The first window I remember is the upstairs one in our house-cum-shop where I lived as little girl. You could sit at the window and look out straight onto the street. This wasn’t a suburban semi-rural sort of place, but a shopping street of small individual shops, buchers, bakers, shoe shop, hairdressers, chemist, greengrocers, sweet shop. Nowadays you’d find all these under one roof in the supermarket, but not back then.
I could sit beside the window and watch the people passing, the relatively few cars and vans and the buses. The bus stop was only a few yards away and we had trolley buses . These made a distinctive sound, quite different from what we called “petrol” buses, smooth and pleasant. The wires ran high up above the road and they were attache to the bus with a trolley, a long metal rod that hooked onto the wire. Sometimes the trolley came off the wire and fell with a clang onto the roof of the bus. Then the conductor – there were still bus conductors at this time – had to hook it back on with a long cane kept for this purpose undereath the bus. A fascinating procedure to watch!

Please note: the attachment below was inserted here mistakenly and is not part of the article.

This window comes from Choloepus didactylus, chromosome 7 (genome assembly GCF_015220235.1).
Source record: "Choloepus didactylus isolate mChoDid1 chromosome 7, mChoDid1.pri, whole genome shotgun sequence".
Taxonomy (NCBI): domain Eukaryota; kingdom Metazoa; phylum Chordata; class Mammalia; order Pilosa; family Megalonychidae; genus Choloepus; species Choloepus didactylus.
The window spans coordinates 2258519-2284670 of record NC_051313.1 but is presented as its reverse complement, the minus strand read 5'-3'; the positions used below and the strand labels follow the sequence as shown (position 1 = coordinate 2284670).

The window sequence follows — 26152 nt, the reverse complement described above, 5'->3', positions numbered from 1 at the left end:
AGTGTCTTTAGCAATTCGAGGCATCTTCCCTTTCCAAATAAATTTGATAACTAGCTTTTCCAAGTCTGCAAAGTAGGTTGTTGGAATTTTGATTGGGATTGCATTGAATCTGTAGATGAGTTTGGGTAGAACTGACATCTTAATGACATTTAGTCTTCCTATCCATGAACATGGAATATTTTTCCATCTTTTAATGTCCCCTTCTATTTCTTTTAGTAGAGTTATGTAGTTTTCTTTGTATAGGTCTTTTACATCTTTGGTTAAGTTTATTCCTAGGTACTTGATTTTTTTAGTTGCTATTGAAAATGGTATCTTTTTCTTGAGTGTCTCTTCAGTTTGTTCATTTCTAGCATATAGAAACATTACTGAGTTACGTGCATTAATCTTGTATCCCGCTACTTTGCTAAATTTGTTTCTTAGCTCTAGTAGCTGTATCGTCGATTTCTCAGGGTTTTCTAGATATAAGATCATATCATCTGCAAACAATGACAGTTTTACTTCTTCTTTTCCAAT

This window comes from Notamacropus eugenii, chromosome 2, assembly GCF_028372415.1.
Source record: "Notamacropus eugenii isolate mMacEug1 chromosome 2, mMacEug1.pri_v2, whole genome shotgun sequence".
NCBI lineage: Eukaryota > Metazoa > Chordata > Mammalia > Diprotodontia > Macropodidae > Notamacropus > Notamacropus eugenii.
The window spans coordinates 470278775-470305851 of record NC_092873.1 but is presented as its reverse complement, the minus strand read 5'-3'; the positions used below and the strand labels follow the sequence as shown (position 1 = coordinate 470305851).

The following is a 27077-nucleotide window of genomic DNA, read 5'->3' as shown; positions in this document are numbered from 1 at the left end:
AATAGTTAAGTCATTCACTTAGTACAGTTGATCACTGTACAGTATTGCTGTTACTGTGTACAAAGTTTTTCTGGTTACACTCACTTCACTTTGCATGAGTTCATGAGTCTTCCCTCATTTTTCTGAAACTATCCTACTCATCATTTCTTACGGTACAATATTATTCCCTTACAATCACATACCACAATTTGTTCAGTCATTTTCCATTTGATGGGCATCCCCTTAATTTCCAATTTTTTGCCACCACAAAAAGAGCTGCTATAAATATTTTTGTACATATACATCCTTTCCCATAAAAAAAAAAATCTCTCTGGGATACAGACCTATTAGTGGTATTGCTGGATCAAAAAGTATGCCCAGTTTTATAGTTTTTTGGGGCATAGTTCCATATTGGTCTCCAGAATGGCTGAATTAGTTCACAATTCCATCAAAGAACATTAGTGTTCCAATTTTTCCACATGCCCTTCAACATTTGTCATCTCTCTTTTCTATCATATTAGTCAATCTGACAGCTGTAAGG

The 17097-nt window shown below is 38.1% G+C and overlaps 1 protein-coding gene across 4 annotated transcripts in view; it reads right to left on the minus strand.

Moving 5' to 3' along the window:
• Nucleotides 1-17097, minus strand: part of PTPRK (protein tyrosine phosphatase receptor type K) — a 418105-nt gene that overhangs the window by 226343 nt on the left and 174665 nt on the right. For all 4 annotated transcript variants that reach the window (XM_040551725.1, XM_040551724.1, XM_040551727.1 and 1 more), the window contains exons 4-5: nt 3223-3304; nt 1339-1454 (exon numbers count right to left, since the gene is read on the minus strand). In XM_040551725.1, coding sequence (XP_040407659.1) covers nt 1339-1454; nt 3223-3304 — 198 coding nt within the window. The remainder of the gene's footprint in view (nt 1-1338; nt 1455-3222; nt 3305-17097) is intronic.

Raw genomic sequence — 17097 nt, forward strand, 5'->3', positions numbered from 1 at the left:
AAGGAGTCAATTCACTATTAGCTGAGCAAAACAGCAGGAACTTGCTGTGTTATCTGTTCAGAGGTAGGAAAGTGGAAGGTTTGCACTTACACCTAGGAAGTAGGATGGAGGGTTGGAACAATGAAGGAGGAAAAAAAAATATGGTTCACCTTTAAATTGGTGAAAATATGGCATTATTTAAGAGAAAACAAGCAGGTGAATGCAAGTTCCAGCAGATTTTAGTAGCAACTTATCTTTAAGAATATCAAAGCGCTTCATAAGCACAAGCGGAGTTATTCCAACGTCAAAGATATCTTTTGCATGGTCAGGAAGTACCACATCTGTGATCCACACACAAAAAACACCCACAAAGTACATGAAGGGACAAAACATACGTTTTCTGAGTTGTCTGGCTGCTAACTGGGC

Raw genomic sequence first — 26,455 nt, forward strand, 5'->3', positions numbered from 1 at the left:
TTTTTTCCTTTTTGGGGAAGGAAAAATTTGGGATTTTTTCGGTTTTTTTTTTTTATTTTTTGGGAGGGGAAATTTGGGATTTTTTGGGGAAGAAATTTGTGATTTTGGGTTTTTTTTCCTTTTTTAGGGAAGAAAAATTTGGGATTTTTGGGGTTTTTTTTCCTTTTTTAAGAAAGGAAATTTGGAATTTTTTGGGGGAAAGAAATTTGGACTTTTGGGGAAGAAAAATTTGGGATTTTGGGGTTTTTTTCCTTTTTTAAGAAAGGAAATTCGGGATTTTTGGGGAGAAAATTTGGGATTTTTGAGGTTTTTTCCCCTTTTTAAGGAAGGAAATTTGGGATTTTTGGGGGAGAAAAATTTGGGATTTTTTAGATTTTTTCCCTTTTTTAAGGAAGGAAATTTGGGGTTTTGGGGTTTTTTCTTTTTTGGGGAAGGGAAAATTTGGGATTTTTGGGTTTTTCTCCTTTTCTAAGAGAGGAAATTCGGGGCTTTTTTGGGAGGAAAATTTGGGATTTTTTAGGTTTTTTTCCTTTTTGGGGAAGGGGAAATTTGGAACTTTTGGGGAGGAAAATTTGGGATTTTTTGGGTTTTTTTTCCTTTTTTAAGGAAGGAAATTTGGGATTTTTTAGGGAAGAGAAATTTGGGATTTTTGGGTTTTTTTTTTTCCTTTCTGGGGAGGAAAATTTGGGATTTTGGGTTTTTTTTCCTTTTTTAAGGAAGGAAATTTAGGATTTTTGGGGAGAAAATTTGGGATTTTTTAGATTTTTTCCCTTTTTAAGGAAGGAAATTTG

Being on the first floor meant not only could I see a fair distance up and down the road, but I was immune from other people staring in. The upper windows across the road never seemed to be occupied and low-flying aircraft were a rarity then as now.
One particular memory is that of looking out of the window on a school day and assessing whether or not the school would be closed. (This was before there were details of school closures broadcast on local radio.) The rough rule of thumb went something like this: If I couldn’t see as far as the other side of the street because of fog or more likely smog, I didn’t have to to school. If there was more than a few inches of snow it was likely that the buses wouldn’t be runing and again I was let off school and could go and make snowmen and have snowball fights with my friends.